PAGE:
The secret to making good decisions



Whether in our relationships, careers or investments, knowing how to make good decisions is a skill that can be learned – if we choose to recognise both our emotional and rational minds.

Kenny Rogers, Psychologist at large

Iconic country music performer Kenny Rogers said it all in The Gambler when he drawled “you’ve got to know when to hold ’em, know when to fold ’em, know when to walk away and know when to run”. Although Rogers didn’t know it, he was singing about the role of the brain’s dopamine and opioid systems in determining short- and long-term gratification.

Behavioural psychologist Dr Susan Weinschenk says that, while the ‘wanting’ (dopamine) and the ‘liking’ (opioid) systems complement each other, dopamine is stronger and can trap us into a loop of short-term gratification. People tend to make choices based on immediate good feelings, even if they’re making a poor decision – long-term gratification just doesn’t give the same instant hit.

This loop can drive poor choices such as sinking more time, money or effort into a bad relationship, career or investment. This behaviour is often called ‘sunk’ or ‘unrecoverable cost’, and it’s a good example of what’s called a ‘cognitive bias‘ – which is a tendency to think in a certain way.

So, how can you tame your brain’s natural inclinations – your cognitive biases – and make better decisions? We’ve compiled some of the top suggestions from psychologists for how to overcome the roadblocks to making good decisions.

The three deadly sins of investing

The main three emotions that drive potentially poor investment decisions are fear, greed and indifference.

Emotion Problem Solution

1. Fear

Selling low can lock in losses and cause missed opportunities.

Don’t panic – focus on long-term goals.

2. Greed

Chasing past performance can lead to buying high.

Stay diversified. Spread investments across various asset classes.

3. Indifference

Doing nothing – setting and forgetting can cause your investment to stagnate.

Be diligent and adaptive.

Be what you want to be

Be aware – awareness of how the brain works and your cognitive biases are the first steps to reducing the impact of those biases.

Be collaborative – ask someone else to help you make the choice. This may be the best tool for making good decisions because they’ll see your biases more clearly than you do.

Be disciplined – devise a consistent framework for making decisions, and then stick to it.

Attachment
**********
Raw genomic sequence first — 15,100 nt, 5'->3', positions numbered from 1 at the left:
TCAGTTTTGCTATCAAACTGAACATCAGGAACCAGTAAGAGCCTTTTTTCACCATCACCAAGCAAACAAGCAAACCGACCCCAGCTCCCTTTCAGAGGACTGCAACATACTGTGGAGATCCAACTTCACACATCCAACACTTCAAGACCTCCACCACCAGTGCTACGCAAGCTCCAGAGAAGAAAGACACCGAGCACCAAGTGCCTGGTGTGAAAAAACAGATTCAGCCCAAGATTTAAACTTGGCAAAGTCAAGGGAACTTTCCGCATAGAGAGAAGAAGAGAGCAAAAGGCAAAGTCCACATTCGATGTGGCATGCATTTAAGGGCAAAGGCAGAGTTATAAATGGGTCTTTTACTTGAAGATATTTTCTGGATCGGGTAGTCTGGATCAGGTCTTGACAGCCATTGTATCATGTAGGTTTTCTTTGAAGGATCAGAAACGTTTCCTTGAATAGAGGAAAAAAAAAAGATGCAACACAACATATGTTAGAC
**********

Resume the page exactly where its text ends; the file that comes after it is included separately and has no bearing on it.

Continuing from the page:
Be inquiring – keep asking questions about your biases and those of your collaborators.

Be flexible – good decision makers go with the flow. If you’re familiar with the area, then go with your intuition. If it’s new territory, go for the facts.

Be honest – remember your reasons for choosing previous courses of action and be truthful about the results. In other words, learn from your mistakes.

Be nimble – be prepared to cut your losses. Don’t throw good money, time or emotions after bad.

Be objective – place yourself outside the situation. What’s the worst that can happen? The best? List the pros and cons.

Be optimistic – it’s okay to feel good about your choices.

Kenny Rogers was right – you can push back from the table and look at your choices in many situations. It is possible to change from a bad relationship, career or investment into one that will deliver much better returns.

So, the challenge is to decide to do it today – and where better to start than by looking at your superannuation choices to see if they’re still aligned with your life. A simple place to start may be to check your contact details, search for lost super or make an investment choice.

All information contained in this article is sourced from Russell Investment Management Limited (ABN 068 338 974).and is considered to be reliable however is not guaranteed. This article is issued by the Trustee of The Victorian Independent Schools Superannuation Fund (ABN 37 024 873 660, RSE Registration number R1000436, MySuper Authorisation 37024873660599) VIS Nominees Pty Ltd (ABN 11 006 586 367 AFS Licence number 235097, RSE Licence number L0000321). The information provided in this article is general information only and does not take into account your personal financial situation or needs. You should consider obtaining advice that is tailored to suit your personal circumstances.

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